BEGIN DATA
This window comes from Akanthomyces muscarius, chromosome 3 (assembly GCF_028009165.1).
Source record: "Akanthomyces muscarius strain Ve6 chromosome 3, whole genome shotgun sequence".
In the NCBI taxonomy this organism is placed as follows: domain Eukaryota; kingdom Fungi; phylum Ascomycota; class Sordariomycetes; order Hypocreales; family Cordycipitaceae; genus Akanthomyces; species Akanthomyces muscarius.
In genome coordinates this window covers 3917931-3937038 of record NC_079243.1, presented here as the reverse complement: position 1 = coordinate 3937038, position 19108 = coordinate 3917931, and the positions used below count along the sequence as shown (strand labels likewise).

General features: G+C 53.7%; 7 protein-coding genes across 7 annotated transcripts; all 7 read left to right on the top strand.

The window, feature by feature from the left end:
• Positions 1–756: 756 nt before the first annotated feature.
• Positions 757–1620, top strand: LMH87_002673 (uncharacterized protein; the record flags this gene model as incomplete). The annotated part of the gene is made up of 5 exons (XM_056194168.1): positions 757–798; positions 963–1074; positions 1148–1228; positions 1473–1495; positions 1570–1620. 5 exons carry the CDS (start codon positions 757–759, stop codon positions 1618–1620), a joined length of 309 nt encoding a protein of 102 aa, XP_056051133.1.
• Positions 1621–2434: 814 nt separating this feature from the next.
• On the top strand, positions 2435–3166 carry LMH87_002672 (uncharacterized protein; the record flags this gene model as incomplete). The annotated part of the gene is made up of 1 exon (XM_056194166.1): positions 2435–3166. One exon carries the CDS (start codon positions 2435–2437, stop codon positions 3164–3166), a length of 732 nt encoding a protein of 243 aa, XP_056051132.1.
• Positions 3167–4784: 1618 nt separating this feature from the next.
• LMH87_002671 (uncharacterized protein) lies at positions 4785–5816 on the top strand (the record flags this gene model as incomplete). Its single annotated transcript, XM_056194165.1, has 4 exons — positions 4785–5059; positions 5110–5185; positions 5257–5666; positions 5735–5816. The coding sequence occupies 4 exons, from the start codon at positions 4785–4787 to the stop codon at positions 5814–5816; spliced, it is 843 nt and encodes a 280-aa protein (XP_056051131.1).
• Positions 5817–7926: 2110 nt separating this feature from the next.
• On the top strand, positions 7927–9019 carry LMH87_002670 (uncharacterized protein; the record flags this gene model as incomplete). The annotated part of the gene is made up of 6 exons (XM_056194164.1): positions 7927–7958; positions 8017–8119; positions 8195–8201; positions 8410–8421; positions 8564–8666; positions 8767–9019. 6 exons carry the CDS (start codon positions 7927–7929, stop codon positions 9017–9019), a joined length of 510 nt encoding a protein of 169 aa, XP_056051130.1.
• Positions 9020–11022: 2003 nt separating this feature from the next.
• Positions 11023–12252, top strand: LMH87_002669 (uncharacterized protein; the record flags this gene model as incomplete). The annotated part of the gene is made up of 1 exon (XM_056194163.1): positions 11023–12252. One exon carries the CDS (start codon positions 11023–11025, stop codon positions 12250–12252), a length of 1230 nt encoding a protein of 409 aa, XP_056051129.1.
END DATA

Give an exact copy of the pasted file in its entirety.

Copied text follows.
This window comes from Akanthomyces muscarius, chromosome 3 (assembly GCF_028009165.1).
Source record: "Akanthomyces muscarius strain Ve6 chromosome 3, whole genome shotgun sequence".
In the NCBI taxonomy this organism is placed as follows: domain Eukaryota; kingdom Fungi; phylum Ascomycota; class Sordariomycetes; order Hypocreales; family Cordycipitaceae; genus Akanthomyces; species Akanthomyces muscarius.
In genome coordinates this window covers 3917931-3937038 of record NC_079243.1, presented here as the reverse complement: position 1 = coordinate 3937038, position 19108 = coordinate 3917931, and the positions used below count along the sequence as shown (strand labels likewise).

General features: G+C 53.7%; 7 protein-coding genes across 7 annotated transcripts; all 7 read left to right on the top strand.

The window, feature by feature from the left end:
• Positions 1–756: 756 nt before the first annotated feature.
• Positions 757–1620, top strand: LMH87_002673 (uncharacterized protein; the record flags this gene model as incomplete). The annotated part of the gene is made up of 5 exons (XM_056194168.1): positions 757–798; positions 963–1074; positions 1148–1228; positions 1473–1495; positions 1570–1620. 5 exons carry the CDS (start codon positions 757–759, stop codon positions 1618–1620), a joined length of 309 nt encoding a protein of 102 aa, XP_056051133.1.
• Positions 1621–2434: 814 nt separating this feature from the next.
• On the top strand, positions 2435–3166 carry LMH87_002672 (uncharacterized protein; the record flags this gene model as incomplete). The annotated part of the gene is made up of 1 exon (XM_056194166.1): positions 2435–3166. One exon carries the CDS (start codon positions 2435–2437, stop codon positions 3164–3166), a length of 732 nt encoding a protein of 243 aa, XP_056051132.1.
• Positions 3167–4784: 1618 nt separating this feature from the next.
• LMH87_002671 (uncharacterized protein) lies at positions 4785–5816 on the top strand (the record flags this gene model as incomplete). Its single annotated transcript, XM_056194165.1, has 4 exons — positions 4785–5059; positions 5110–5185; positions 5257–5666; positions 5735–5816. The coding sequence occupies 4 exons, from the start codon at positions 4785–4787 to the stop codon at positions 5814–5816; spliced, it is 843 nt and encodes a 280-aa protein (XP_056051131.1).
• Positions 5817–7926: 2110 nt separating this feature from the next.
• On the top strand, positions 7927–9019 carry LMH87_002670 (uncharacterized protein; the record flags this gene model as incomplete). The annotated part of the gene is made up of 6 exons (XM_056194164.1): positions 7927–7958; positions 8017–8119; positions 8195–8201; positions 8410–8421; positions 8564–8666; positions 8767–9019. 6 exons carry the CDS (start codon positions 7927–7929, stop codon positions 9017–9019), a joined length of 510 nt encoding a protein of 169 aa, XP_056051130.1.
• Positions 9020–11022: 2003 nt separating this feature from the next.
• Positions 11023–12252, top strand: LMH87_002669 (uncharacterized protein; the record flags this gene model as incomplete). The annotated part of the gene is made up of 1 exon (XM_056194163.1): positions 11023–12252. One exon carries the CDS (start codon positions 11023–11025, stop codon positions 12250–12252), a length of 1230 nt encoding a protein of 409 aa, XP_056051129.1.